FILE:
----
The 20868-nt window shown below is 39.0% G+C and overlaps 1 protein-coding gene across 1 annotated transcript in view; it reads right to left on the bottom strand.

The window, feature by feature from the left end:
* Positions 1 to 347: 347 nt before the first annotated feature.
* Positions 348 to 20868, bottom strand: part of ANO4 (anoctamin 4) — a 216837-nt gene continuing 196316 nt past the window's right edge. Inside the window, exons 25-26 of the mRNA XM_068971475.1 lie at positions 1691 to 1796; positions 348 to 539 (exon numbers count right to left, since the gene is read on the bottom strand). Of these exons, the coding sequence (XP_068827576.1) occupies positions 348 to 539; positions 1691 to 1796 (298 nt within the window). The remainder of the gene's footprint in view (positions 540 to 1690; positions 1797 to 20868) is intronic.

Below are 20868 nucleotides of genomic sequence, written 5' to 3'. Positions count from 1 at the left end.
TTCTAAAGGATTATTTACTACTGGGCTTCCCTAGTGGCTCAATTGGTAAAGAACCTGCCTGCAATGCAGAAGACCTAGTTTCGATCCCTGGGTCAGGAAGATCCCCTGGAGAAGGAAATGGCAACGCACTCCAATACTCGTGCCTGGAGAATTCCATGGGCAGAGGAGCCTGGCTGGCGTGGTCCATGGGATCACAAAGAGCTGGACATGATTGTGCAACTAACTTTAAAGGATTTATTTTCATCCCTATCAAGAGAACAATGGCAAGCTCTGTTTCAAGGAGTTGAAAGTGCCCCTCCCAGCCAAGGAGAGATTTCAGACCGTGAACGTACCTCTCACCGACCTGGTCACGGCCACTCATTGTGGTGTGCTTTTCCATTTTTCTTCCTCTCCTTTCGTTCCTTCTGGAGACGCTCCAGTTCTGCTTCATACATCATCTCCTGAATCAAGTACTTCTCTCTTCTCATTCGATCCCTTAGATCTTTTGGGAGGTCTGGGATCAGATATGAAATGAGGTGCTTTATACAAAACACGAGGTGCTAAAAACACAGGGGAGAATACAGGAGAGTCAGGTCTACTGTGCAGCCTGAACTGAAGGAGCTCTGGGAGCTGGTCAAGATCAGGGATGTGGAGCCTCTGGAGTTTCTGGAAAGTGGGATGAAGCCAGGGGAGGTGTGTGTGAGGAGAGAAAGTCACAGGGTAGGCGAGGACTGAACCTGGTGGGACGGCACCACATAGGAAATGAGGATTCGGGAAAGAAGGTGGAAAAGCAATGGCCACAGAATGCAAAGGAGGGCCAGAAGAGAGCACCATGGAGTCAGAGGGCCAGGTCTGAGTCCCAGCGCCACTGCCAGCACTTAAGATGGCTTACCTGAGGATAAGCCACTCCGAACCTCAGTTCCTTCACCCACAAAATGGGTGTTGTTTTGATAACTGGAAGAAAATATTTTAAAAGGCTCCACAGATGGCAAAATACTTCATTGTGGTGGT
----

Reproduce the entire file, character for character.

The 20868-nt window shown below is 39.0% G+C and overlaps 1 protein-coding gene across 1 annotated transcript in view; it reads right to left on the bottom strand.

The window, feature by feature from the left end:
* Positions 1 to 347: 347 nt before the first annotated feature.
* Positions 348 to 20868, bottom strand: part of ANO4 (anoctamin 4) — a 216837-nt gene continuing 196316 nt past the window's right edge. Inside the window, exons 25-26 of the mRNA XM_068971475.1 lie at positions 1691 to 1796; positions 348 to 539 (exon numbers count right to left, since the gene is read on the bottom strand). Of these exons, the coding sequence (XP_068827576.1) occupies positions 348 to 539; positions 1691 to 1796 (298 nt within the window). The remainder of the gene's footprint in view (positions 540 to 1690; positions 1797 to 20868) is intronic.

Below are 20868 nucleotides of genomic sequence, written 5' to 3'. Positions count from 1 at the left end.
TTCTAAAGGATTATTTACTACTGGGCTTCCCTAGTGGCTCAATTGGTAAAGAACCTGCCTGCAATGCAGAAGACCTAGTTTCGATCCCTGGGTCAGGAAGATCCCCTGGAGAAGGAAATGGCAACGCACTCCAATACTCGTGCCTGGAGAATTCCATGGGCAGAGGAGCCTGGCTGGCGTGGTCCATGGGATCACAAAGAGCTGGACATGATTGTGCAACTAACTTTAAAGGATTTATTTTCATCCCTATCAAGAGAACAATGGCAAGCTCTGTTTCAAGGAGTTGAAAGTGCCCCTCCCAGCCAAGGAGAGATTTCAGACCGTGAACGTACCTCTCACCGACCTGGTCACGGCCACTCATTGTGGTGTGCTTTTCCATTTTTCTTCCTCTCCTTTCGTTCCTTCTGGAGACGCTCCAGTTCTGCTTCATACATCATCTCCTGAATCAAGTACTTCTCTCTTCTCATTCGATCCCTTAGATCTTTTGGGAGGTCTGGGATCAGATATGAAATGAGGTGCTTTATACAAAACACGAGGTGCTAAAAACACAGGGGAGAATACAGGAGAGTCAGGTCTACTGTGCAGCCTGAACTGAAGGAGCTCTGGGAGCTGGTCAAGATCAGGGATGTGGAGCCTCTGGAGTTTCTGGAAAGTGGGATGAAGCCAGGGGAGGTGTGTGTGAGGAGAGAAAGTCACAGGGTAGGCGAGGACTGAACCTGGTGGGACGGCACCACATAGGAAATGAGGATTCGGGAAAGAAGGTGGAAAAGCAATGGCCACAGAATGCAAAGGAGGGCCAGAAGAGAGCACCATGGAGTCAGAGGGCCAGGTCTGAGTCCCAGCGCCACTGCCAGCACTTAAGATGGCTTACCTGAGGATAAGCCACTCCGAACCTCAGTTCCTTCACCCACAAAATGGGTGTTGTTTTGATAACTGGAAGAAAATATTTTAAAAGGCTCCACAGATGGCAAAATACTTCATTGTGGTGGT